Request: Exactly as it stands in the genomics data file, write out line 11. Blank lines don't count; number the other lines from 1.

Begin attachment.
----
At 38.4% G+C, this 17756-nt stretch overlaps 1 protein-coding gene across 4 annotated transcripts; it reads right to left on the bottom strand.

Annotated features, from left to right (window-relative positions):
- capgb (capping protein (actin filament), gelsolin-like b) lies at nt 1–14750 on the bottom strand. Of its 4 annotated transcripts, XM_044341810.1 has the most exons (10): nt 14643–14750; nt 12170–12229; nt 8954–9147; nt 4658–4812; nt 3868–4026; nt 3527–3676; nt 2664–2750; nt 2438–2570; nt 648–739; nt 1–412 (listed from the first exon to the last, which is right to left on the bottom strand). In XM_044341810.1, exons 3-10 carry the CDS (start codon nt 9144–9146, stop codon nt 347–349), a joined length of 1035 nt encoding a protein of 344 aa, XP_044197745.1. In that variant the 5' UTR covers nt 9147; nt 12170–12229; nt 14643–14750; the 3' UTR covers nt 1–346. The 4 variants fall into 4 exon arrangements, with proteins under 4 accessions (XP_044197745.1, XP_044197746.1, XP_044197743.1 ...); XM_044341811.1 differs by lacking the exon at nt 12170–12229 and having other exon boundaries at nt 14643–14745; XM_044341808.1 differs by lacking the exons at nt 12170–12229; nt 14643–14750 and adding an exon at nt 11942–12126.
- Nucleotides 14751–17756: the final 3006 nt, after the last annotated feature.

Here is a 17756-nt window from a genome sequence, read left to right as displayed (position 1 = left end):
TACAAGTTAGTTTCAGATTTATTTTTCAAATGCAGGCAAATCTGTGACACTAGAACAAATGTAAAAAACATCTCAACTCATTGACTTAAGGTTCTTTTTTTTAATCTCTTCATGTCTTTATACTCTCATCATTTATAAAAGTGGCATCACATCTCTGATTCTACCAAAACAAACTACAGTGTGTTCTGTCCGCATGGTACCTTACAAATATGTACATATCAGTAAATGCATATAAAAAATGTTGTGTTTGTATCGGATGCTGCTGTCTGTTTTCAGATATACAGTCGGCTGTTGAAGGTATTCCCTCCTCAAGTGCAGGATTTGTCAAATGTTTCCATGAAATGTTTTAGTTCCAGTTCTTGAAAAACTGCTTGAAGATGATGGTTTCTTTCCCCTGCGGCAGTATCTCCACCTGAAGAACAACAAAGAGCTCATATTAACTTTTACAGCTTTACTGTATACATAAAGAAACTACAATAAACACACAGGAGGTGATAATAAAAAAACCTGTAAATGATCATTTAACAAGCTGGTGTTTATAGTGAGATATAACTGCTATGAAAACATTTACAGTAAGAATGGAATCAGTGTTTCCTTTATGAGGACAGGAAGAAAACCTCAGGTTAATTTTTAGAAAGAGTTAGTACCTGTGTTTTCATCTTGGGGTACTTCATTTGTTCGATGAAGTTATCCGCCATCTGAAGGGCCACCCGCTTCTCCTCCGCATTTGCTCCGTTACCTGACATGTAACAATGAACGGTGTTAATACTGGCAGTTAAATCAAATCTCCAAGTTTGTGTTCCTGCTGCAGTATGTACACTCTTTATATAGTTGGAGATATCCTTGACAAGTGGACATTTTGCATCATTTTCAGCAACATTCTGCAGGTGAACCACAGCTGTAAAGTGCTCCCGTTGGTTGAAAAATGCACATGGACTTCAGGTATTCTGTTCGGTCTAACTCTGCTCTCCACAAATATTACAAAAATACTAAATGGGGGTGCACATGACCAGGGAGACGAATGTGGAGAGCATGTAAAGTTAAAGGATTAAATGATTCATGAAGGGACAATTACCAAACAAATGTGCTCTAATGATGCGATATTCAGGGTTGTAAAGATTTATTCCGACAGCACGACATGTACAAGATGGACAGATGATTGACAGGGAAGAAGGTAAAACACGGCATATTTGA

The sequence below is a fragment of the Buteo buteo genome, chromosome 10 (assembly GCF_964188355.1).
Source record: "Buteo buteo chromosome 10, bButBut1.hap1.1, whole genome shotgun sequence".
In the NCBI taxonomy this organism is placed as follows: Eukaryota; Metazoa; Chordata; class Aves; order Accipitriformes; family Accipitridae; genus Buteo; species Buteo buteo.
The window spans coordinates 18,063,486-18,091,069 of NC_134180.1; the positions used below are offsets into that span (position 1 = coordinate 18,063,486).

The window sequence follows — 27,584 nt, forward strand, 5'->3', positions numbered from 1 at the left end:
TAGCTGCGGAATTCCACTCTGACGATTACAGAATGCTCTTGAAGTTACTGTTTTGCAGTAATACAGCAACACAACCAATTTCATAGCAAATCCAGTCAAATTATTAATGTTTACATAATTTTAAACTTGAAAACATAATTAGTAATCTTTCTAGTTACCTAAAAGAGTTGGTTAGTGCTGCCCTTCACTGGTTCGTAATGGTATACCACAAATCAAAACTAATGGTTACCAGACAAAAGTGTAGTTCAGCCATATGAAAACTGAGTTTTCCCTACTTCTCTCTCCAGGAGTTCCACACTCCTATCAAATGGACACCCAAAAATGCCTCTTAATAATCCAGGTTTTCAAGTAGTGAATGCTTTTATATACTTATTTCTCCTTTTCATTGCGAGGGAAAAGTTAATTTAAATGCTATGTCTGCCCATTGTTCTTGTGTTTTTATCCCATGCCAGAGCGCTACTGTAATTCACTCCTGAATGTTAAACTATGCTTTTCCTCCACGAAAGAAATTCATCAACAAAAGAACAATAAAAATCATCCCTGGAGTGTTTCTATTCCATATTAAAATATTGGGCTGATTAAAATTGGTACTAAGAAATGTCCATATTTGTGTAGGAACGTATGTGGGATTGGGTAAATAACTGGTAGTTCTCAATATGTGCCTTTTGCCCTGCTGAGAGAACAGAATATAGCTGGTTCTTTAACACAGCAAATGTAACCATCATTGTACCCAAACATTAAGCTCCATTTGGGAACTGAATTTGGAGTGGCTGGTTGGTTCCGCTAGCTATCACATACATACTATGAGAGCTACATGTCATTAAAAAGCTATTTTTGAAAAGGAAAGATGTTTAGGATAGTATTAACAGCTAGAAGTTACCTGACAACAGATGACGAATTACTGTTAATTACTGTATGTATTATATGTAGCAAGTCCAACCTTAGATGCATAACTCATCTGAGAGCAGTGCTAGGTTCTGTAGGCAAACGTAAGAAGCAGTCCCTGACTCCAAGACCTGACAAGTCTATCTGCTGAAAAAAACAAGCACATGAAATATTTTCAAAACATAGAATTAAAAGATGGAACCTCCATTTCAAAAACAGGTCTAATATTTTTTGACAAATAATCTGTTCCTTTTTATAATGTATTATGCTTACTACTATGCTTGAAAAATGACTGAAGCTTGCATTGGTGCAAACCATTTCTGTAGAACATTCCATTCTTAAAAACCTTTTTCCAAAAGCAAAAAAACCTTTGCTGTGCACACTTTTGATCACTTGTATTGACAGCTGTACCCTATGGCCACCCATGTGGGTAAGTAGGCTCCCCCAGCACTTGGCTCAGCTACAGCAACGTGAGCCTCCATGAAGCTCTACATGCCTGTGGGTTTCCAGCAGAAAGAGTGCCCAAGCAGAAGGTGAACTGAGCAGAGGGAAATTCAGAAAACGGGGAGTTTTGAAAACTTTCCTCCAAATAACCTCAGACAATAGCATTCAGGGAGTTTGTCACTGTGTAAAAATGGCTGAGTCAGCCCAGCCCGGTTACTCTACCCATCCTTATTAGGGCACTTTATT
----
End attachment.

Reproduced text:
The window sequence follows — 27,584 nt, forward strand, 5'->3', positions numbered from 1 at the left end: